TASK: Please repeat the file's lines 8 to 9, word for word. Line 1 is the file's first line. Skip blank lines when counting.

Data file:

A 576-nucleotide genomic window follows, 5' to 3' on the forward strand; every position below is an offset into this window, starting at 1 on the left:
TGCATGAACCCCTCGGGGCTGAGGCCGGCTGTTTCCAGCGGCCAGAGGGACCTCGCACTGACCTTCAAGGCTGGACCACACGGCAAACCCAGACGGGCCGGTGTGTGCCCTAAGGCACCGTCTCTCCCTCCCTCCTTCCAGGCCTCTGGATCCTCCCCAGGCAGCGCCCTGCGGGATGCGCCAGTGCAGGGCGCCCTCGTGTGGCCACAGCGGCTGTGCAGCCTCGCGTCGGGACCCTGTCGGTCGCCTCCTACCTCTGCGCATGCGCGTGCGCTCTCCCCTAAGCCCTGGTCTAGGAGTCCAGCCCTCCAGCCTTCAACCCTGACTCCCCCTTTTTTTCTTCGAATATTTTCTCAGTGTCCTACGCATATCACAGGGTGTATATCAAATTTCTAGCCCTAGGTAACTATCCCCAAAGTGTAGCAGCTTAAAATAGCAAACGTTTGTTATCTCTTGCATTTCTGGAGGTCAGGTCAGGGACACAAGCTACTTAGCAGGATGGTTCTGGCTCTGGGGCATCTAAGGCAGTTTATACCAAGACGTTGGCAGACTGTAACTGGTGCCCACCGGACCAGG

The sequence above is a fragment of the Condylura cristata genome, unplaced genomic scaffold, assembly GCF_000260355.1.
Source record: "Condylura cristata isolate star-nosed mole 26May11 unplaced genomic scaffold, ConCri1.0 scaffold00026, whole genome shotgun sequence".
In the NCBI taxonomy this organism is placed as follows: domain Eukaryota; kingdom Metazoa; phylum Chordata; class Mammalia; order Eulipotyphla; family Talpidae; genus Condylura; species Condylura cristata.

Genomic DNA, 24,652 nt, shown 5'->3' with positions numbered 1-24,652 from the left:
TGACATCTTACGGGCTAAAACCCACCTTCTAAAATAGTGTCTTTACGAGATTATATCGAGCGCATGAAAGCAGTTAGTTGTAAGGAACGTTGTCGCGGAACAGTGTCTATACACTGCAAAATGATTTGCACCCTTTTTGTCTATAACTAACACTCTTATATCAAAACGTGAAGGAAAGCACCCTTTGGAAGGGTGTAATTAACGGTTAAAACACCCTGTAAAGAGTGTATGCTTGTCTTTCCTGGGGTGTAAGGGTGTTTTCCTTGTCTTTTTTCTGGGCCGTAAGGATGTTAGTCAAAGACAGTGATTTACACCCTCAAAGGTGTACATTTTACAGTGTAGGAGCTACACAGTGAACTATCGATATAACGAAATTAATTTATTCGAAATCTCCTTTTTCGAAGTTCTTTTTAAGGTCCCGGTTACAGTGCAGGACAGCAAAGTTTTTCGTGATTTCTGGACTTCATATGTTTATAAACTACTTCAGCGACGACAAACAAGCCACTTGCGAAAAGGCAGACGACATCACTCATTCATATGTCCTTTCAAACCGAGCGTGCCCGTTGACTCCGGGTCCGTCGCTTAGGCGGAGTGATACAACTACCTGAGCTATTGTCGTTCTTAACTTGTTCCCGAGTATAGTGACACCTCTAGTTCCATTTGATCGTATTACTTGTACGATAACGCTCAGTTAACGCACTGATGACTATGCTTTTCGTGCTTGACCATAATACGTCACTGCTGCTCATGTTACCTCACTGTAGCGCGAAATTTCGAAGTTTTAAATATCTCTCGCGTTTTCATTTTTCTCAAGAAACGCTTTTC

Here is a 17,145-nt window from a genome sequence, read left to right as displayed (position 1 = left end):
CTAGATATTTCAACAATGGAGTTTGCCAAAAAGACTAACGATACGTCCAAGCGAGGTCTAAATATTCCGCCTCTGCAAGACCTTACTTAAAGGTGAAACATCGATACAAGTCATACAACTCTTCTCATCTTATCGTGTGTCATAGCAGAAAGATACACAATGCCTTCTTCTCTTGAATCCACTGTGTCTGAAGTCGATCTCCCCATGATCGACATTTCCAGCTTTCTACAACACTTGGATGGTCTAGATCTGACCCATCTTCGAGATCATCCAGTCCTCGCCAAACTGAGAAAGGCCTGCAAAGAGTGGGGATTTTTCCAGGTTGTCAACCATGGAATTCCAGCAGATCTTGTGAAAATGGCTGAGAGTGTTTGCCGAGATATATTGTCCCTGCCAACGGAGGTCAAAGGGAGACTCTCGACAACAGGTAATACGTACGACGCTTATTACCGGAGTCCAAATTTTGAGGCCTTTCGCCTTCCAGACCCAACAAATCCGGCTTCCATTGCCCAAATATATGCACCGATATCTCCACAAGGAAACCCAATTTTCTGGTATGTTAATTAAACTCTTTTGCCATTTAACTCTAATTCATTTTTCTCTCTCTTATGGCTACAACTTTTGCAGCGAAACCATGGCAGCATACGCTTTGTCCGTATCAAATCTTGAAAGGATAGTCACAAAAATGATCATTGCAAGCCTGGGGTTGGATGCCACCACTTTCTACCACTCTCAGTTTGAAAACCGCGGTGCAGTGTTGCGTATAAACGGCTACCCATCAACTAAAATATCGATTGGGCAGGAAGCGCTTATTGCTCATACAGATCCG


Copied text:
Here is a 17,145-nt window from a genome sequence, read left to right as displayed (position 1 = left end):
CTAGATATTTCAACAATGGAGTTTGCCAAAAAGACTAACGATACGTCCAAGCGAGGTCTAAATATTCCGCCTCTGCAAGACCTTACTTAAAGGTGAAACATCGATACAAGTCATACAACTCTTCTCATCTTATCGTGTGTCATAGCAGAAAGATACACAATGCCTTCTTCTCTTGAATCCACTGTGTCTGAAGTCGATCTCCCCATGATCGACATTTCCAGCTTTCTACAACACTTGGATGGTCTAGATCTGACCCATCTTCGAGATCATCCAGTCCTCGCCAAACTGAGAAAGGCCTGCAAAGAGTGGGGATTTTTCCAGGTTGTCAACCATGGAATTCCAGCAGATCTTGTGAAAATGGCTGAGAGTGTTTGCCGAGATATATTGTCCCTGCCAACGGAGGTCAAAGGGAGACTCTCGACAACAGGTAATACGTACGACGCTTATTACCGGAGTCCAAATTTTGAGGCCTTTCGCCTTCCAGACCCAACAAATCCGGCTTCCATTGCCCAAATATATGCACCGATATCTCCACAAGGAAACCCAATTTTCTGGTATGTTAATTAAACTCTTTTGCCATTTAACTCTAATTCATTTTTCTCTCTCTTATGGCTACAACTTTTGCAGCGAAACCATGGCAGCATACGCTTTGTCCGTATCAAATCTTGAAAGGATAGTCACAAAAATGATCATTGCAAGCCTGGGGTTGGATGCCACCACTTTCTACCACTCTCAGTTTGAAAACCGCGGTGCAGTGTTGCGTATAAACGGCTACCCATCAACTAAAATATCGATTGGGCAGGAAGCGCTTATTGCTCATACAGATCCG